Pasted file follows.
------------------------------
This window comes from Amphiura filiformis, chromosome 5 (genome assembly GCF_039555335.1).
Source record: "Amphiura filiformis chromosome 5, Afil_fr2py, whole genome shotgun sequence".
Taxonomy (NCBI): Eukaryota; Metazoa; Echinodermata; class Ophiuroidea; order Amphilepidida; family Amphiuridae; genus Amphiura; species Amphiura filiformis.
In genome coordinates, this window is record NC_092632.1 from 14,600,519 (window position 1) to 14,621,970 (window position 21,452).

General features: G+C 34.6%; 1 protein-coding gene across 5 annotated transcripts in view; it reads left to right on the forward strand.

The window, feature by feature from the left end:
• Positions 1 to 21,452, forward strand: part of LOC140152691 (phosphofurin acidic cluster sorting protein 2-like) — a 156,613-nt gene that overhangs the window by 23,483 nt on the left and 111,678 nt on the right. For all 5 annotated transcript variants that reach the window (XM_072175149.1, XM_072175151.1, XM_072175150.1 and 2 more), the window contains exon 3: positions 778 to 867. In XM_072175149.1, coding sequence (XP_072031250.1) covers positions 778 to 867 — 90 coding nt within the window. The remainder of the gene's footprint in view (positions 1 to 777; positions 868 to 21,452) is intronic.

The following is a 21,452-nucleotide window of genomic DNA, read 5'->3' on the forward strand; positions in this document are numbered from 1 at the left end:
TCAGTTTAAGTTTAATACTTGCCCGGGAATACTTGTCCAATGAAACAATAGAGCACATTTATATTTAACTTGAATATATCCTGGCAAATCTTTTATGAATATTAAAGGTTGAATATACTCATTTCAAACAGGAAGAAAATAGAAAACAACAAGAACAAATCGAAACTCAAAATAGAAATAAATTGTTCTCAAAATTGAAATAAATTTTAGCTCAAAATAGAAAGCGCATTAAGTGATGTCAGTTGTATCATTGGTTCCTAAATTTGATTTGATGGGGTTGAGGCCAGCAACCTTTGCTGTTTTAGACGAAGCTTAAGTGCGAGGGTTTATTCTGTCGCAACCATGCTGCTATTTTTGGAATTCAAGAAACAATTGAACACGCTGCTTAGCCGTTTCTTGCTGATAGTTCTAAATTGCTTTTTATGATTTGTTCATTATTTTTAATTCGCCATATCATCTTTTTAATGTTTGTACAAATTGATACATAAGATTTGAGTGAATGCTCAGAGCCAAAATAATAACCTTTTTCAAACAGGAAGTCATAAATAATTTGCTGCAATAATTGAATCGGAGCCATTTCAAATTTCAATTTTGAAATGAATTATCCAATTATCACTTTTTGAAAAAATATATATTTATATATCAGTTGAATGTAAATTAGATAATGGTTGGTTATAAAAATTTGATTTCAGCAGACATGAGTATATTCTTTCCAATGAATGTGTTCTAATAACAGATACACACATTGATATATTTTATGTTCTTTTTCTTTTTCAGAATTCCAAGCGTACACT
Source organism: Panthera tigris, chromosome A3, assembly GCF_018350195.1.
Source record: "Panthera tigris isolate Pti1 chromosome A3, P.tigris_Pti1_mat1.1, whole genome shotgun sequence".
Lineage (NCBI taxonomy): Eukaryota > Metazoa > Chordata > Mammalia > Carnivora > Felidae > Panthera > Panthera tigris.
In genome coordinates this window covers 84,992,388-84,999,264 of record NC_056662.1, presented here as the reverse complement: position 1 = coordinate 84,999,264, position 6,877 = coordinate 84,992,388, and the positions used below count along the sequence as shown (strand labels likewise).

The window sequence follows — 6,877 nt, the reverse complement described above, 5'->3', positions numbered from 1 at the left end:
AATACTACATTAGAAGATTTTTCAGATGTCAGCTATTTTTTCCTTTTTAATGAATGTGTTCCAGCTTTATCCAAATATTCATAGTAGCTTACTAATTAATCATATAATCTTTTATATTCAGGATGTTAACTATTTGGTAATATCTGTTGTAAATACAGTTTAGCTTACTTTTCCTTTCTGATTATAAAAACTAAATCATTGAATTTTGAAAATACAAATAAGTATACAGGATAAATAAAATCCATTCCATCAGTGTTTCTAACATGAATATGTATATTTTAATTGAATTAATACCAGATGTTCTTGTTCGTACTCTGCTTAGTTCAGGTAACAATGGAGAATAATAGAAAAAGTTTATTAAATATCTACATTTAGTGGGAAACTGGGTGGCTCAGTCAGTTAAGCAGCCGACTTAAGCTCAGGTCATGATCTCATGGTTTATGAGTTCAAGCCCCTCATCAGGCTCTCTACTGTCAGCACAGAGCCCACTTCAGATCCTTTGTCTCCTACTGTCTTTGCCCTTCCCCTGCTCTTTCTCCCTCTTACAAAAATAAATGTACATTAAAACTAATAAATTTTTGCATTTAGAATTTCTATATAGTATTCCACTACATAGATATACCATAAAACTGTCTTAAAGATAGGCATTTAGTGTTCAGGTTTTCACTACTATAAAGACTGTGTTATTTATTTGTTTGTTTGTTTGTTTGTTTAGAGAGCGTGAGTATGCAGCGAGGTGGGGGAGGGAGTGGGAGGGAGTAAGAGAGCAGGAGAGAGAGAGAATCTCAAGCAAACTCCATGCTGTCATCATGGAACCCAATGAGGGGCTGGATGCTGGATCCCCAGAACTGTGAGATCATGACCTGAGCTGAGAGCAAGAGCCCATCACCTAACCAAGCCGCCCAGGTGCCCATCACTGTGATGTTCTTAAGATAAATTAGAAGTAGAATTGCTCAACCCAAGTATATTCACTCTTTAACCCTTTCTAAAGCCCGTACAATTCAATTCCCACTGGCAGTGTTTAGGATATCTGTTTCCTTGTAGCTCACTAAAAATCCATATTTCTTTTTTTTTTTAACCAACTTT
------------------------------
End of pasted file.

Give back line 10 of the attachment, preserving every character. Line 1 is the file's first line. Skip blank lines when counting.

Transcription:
Source organism: Panthera tigris, chromosome A3, assembly GCF_018350195.1.